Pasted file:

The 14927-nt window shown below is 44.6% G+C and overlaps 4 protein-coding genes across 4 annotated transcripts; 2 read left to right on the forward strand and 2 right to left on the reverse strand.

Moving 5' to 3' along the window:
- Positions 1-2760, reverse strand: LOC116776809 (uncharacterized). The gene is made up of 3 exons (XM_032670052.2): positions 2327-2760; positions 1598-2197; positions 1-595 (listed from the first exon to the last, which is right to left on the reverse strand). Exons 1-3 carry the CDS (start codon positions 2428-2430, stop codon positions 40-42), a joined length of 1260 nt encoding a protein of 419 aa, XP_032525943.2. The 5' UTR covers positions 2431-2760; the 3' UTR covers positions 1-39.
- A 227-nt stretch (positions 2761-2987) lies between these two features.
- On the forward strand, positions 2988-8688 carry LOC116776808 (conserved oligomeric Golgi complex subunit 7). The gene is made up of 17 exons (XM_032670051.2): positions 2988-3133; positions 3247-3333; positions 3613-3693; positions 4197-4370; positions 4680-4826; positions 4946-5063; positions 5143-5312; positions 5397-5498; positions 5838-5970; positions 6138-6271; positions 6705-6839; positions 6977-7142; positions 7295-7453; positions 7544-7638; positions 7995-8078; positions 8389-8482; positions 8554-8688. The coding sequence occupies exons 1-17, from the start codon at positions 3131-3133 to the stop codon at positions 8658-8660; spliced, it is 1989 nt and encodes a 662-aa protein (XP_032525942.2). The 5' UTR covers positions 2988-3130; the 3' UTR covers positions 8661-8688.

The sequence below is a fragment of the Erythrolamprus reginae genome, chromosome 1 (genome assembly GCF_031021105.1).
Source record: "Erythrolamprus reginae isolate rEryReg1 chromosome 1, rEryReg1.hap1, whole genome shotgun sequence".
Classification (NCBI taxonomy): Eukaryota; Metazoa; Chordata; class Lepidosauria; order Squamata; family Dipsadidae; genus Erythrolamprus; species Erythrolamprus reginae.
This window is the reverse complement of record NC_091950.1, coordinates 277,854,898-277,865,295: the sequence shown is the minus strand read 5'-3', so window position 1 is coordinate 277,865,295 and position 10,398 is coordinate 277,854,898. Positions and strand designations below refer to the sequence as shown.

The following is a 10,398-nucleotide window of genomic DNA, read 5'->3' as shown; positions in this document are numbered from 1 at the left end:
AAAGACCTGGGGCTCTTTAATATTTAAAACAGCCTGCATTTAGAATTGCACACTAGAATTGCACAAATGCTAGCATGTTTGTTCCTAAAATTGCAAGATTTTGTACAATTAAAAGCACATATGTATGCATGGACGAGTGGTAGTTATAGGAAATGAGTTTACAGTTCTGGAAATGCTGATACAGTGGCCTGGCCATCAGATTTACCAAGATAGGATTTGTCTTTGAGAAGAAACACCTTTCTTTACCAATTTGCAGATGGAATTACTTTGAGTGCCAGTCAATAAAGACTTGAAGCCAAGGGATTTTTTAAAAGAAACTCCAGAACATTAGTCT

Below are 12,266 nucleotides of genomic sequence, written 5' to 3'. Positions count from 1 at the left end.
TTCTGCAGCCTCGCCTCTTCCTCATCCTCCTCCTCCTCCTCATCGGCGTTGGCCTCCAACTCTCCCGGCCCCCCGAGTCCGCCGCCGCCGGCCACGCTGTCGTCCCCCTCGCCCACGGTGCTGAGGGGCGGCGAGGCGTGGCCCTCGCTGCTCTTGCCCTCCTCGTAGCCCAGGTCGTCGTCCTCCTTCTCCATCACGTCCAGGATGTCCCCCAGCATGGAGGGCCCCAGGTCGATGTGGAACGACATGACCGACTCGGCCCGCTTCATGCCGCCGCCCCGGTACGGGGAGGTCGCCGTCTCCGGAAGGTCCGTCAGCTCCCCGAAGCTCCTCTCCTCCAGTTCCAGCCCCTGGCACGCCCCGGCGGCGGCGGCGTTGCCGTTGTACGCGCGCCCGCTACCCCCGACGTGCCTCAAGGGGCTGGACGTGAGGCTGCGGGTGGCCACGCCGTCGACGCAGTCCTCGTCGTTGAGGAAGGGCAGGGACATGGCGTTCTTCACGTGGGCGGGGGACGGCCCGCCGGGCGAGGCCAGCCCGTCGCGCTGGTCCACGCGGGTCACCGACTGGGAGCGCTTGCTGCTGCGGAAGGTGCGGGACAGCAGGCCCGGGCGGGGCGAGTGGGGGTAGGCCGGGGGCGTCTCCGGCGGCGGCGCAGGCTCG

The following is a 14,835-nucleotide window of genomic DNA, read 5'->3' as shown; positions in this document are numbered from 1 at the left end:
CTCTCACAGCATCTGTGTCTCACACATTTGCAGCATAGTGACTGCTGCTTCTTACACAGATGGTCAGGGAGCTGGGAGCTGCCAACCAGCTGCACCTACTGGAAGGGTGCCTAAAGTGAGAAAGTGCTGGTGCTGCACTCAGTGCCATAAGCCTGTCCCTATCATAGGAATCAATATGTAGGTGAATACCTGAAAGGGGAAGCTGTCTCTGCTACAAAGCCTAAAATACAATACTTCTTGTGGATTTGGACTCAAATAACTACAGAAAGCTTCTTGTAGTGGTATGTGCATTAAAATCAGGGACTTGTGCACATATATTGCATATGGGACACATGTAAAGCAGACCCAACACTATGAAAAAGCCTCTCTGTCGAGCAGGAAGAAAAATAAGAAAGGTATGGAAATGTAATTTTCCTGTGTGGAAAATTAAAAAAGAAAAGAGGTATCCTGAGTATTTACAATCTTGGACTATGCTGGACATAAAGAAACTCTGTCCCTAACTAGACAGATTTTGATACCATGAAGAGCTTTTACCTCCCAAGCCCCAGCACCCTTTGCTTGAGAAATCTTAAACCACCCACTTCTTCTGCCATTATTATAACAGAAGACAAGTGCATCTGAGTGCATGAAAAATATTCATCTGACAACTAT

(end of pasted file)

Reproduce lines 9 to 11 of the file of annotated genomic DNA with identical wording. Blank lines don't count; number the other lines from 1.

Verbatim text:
This window is the reverse complement of record NC_091950.1, coordinates 277,854,898-277,865,295: the sequence shown is the minus strand read 5'-3', so window position 1 is coordinate 277,865,295 and position 10,398 is coordinate 277,854,898. Positions and strand designations below refer to the sequence as shown.

The following is a 10,398-nucleotide window of genomic DNA, read 5'->3' as shown; positions in this document are numbered from 1 at the left end:
AAAGACCTGGGGCTCTTTAATATTTAAAACAGCCTGCATTTAGAATTGCACACTAGAATTGCACAAATGCTAGCATGTTTGTTCCTAAAATTGCAAGATTTTGTACAATTAAAAGCACATATGTATGCATGGACGAGTGGTAGTTATAGGAAATGAGTTTACAGTTCTGGAAATGCTGATACAGTGGCCTGGCCATCAGATTTACCAAGATAGGATTTGTCTTTGAGAAGAAACACCTTTCTTTACCAATTTGCAGATGGAATTACTTTGAGTGCCAGTCAATAAAGACTTGAAGCCAAGGGATTTTTTAAAAGAAACTCCAGAACATTAGTCT